MOST OF THE planet Jupiter is painted in red and white, with exquisite stripes and splotches brushed onto its face. But, it turns out, its poles are dark blue and marked by a multitude of cyclones that scientists have now seen up close.
Observations from NASA’s Juno spacecraft — which was the first to get a clear look at the gas giant’s poles — show the tempestuous curlicues clustered in geometric configurations, with several storms surrounding a central spiral. In the north, the storms are arranged in an octagonal shape. In the south, they form a pentagon.
Juno has been orbiting the planet since July 2016, and it snapped images of the planet in both visible and infrared light. These allowed scientists to measure the size and temperature of the violent spirals, most of which are at least as wide as the United States.
“Their centres are arranged on the [corners] of imaginary polygons,” says Alberto Adriani of Italy’s Istituto di Astrofisica e Planetologia Spaziali, who describes the storms Wednesday in the journal Nature.
Within each clump, the cyclones tend to drift or migrate, but they never disappear (at least not since Juno has been watching) and the polygonal groupings are unlike anything that’s been seen on another planet in the solar system. Saturn, the gas giant next door to Jupiter, wears a hexagonal shape on its north pole — but the geometry is all the work of a single storm. Now, scientists are trying to figure out how the Jovian polygons formed and are maintained.
“I think we were expecting to see what we see at Saturn, where you have the one big hexagon, or something a bit more like that,” says Fran Bagenal of the University of Colorado, Boulder. ”But here we are.”
These new revelations about the Jovian poles are among several reported together in Nature. Three studies describe the way the planet’s interior works, and for the first time resolve a debate about whether the patterns painted on the surface are merely superficial, or reflect the work of processes churning away inside the planet.
“People have been fighting about this since before I was born,” says Jonathan Fortney of the University of California, Santa Cruz. “There was no dataset capable of answering this question until Juno.”
Jupiter is 11 times wider than Earth, yet spins around itself in a meager 10 hours or so. It’s that almost unfathomably fast rotation that powers its iconic cloudy bands, whipped by winds hurtling alternately east and west like a ramped-up version of the trade winds on Earth. But for a long time, scientists didn’t know if those winds extended deeper within the planet or were a superficial weather phenomenon.
Juno is the first spacecraft that’s letting scientists peel back the planet’s banded skin to answer that question. As it orbits Jupiter, Juno sends radio waves back to Earth. By measuring minute changes in the frequency of those arriving waves, scientists can map Jupiter’s gravitational field and glean crucial clues about its innards.
One of the reports in Nature reveals that Jupiter’s gravitational field is asymmetric, meaning there’s some kind of mass imbalance between its north and south hemisphere.
“It’s gone pear-shaped, if you will,” Bagenal comments. “Maybe it’ll even out in the next millennium or something, or maybe even a few decades — we don’t know the time scale.”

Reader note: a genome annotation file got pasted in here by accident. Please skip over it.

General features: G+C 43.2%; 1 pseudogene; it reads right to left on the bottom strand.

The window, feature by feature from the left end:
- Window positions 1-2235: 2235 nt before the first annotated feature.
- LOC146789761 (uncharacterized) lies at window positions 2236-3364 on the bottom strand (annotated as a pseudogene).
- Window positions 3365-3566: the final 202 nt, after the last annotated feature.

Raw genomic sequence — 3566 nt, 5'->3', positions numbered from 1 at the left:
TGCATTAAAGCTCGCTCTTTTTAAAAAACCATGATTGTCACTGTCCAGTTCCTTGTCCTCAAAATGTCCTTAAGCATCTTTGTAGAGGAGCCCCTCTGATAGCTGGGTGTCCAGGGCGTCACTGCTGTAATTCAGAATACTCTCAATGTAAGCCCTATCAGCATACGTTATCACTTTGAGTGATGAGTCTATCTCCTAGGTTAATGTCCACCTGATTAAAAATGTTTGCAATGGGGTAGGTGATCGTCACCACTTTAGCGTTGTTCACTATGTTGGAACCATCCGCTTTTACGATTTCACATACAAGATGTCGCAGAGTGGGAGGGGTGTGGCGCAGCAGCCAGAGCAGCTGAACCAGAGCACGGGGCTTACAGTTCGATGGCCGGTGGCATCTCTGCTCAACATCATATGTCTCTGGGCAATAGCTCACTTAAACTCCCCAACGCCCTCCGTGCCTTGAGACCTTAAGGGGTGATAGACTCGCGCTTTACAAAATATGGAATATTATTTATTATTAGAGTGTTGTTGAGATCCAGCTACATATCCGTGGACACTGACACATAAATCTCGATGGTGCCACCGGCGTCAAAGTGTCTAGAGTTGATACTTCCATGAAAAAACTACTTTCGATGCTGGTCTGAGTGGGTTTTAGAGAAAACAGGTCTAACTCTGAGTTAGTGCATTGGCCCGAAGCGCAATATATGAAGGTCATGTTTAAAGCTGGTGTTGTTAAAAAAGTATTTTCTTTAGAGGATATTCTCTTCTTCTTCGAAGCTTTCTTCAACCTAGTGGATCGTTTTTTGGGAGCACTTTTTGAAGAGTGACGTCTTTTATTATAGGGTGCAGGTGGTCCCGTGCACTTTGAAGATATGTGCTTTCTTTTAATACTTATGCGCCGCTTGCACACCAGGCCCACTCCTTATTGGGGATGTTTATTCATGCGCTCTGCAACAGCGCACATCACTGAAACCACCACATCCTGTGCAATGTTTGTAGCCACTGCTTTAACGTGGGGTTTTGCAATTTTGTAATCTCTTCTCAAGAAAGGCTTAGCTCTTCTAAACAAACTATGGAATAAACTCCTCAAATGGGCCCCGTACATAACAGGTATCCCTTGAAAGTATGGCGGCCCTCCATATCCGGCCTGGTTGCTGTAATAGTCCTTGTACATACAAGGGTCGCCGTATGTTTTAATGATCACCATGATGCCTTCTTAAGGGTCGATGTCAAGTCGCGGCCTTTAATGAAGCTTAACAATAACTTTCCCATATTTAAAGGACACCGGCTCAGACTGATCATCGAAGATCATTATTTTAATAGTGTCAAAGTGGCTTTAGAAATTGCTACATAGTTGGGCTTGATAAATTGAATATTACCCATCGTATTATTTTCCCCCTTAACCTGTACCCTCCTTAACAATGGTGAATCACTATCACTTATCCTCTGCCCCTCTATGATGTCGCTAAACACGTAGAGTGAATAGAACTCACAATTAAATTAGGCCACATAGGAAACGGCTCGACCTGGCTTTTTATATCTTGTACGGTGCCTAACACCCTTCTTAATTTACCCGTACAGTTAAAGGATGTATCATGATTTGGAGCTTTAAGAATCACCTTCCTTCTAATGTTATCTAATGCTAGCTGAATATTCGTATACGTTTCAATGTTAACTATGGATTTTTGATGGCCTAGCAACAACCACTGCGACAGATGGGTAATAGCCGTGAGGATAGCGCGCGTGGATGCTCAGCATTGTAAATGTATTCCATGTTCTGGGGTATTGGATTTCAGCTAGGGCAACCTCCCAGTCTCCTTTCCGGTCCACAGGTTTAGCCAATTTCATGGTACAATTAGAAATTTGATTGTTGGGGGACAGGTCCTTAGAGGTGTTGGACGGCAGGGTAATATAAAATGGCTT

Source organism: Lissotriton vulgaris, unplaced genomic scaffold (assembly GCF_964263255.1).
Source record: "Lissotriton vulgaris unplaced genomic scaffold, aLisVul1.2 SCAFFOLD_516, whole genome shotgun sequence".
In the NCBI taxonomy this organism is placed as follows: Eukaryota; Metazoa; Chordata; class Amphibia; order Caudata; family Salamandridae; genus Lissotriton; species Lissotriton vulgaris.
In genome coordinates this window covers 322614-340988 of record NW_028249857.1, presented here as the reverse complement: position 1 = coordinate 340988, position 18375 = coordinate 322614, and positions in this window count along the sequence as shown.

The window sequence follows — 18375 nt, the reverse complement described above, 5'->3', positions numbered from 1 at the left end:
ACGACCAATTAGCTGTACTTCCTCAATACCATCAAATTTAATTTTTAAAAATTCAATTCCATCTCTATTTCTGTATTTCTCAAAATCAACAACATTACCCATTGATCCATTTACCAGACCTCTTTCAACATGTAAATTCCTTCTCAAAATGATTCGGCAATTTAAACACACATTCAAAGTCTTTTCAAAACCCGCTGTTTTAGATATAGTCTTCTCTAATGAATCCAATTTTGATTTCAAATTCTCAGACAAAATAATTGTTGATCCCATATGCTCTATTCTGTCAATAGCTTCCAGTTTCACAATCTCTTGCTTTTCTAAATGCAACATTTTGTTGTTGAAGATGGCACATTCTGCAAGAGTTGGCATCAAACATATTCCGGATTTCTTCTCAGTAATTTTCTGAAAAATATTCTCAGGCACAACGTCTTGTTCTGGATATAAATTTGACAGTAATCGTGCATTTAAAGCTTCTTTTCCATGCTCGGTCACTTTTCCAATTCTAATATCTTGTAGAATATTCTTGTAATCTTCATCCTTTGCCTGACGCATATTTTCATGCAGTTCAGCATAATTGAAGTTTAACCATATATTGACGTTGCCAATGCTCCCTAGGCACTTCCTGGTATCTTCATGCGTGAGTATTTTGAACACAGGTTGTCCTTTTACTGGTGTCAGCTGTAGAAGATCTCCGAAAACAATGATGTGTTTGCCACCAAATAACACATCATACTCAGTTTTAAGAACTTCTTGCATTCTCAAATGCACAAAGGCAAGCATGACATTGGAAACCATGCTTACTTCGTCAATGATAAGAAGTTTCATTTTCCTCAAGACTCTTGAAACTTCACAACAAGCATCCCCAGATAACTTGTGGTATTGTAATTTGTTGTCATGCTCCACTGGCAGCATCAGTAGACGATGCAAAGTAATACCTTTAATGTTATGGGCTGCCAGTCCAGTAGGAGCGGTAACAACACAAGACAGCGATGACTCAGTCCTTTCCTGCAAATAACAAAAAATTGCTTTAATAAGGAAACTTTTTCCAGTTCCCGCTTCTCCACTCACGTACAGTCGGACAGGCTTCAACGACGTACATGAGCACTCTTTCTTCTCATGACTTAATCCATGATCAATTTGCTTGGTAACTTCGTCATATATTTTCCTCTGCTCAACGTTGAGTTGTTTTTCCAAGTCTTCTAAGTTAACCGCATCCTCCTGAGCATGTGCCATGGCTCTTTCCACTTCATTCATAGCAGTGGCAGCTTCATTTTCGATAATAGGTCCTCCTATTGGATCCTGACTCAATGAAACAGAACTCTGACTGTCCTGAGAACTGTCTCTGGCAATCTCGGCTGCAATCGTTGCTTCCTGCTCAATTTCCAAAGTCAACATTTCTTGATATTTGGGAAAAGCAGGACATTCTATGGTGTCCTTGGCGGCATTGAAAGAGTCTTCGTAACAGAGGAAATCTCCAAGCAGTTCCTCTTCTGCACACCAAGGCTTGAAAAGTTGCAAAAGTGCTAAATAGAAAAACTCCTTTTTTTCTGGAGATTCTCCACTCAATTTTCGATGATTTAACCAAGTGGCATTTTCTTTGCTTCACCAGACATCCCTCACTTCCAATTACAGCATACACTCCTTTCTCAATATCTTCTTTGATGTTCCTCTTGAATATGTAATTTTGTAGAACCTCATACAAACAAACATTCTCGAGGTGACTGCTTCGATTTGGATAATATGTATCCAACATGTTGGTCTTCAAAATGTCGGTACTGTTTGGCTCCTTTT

A second study identifies the planet’s ferocious winds as a reason for the asymmetry. To move so much mass, the authors say, the winds must be deeply rooted. That study, and a third, both suggest that the surface patterns and blustery bands are linked to turbulence extending at least 3,000 kilometres beneath the planet’s surface.
A Rotating Rutabaga
Deeper than that, the third study says, and enormous pressures inside the planet begin jamming atoms together, turning it into a solid, rotating ball. Bagenal compares the pressure within Jupiter, which is roughly 100 million times that of Earth’s atmospheric pressure, to that beneath a thousand elephants standing on top of one another, with the bottom elephant perched on one leg. Wearing a stiletto heel.
At those pressures, a layer of metallic hydrogen exists, the swirling actions of which generate Jupiter’s magnetic field. Deeper still, there’s a core of dissolving rock and minerals swaddled inside that exotic hydrogen.
Together, these studies point to a planet that’s more perplexing than imagined, like an onion that just got a bit more layers??. Or … not.
“It might be more like a rutabaga,” Bagenal says. “A really big rutabaga.”
Like that vegetable, Jupiter has layers that are separate but connected, and it’s denser toward the centre. But left on their own, rutabagas don’t spin around themselves once every 10 hours, with their interiors rotating as solid objects beneath a swirling, turbulent skin of wind and clouds.
“We maybe should have anticipated that there would be more mixing or more structure than what’s in textbooks,” Bagenal says, noting that Jupiter could hold the key to understanding how other gas giant planets, including Saturn, work.
“One likes to think of Jupiter being the archetype of the giant planets around other star systems,” she says. “But who knows?”
Lead Image: Cyclones swirl around each other in a new infrared mosaic of Jupiter's south pole created by NASA's Juno spacecraft. COURTESY OF NASA, SWRI, JPL, ASI, INAF, IAPS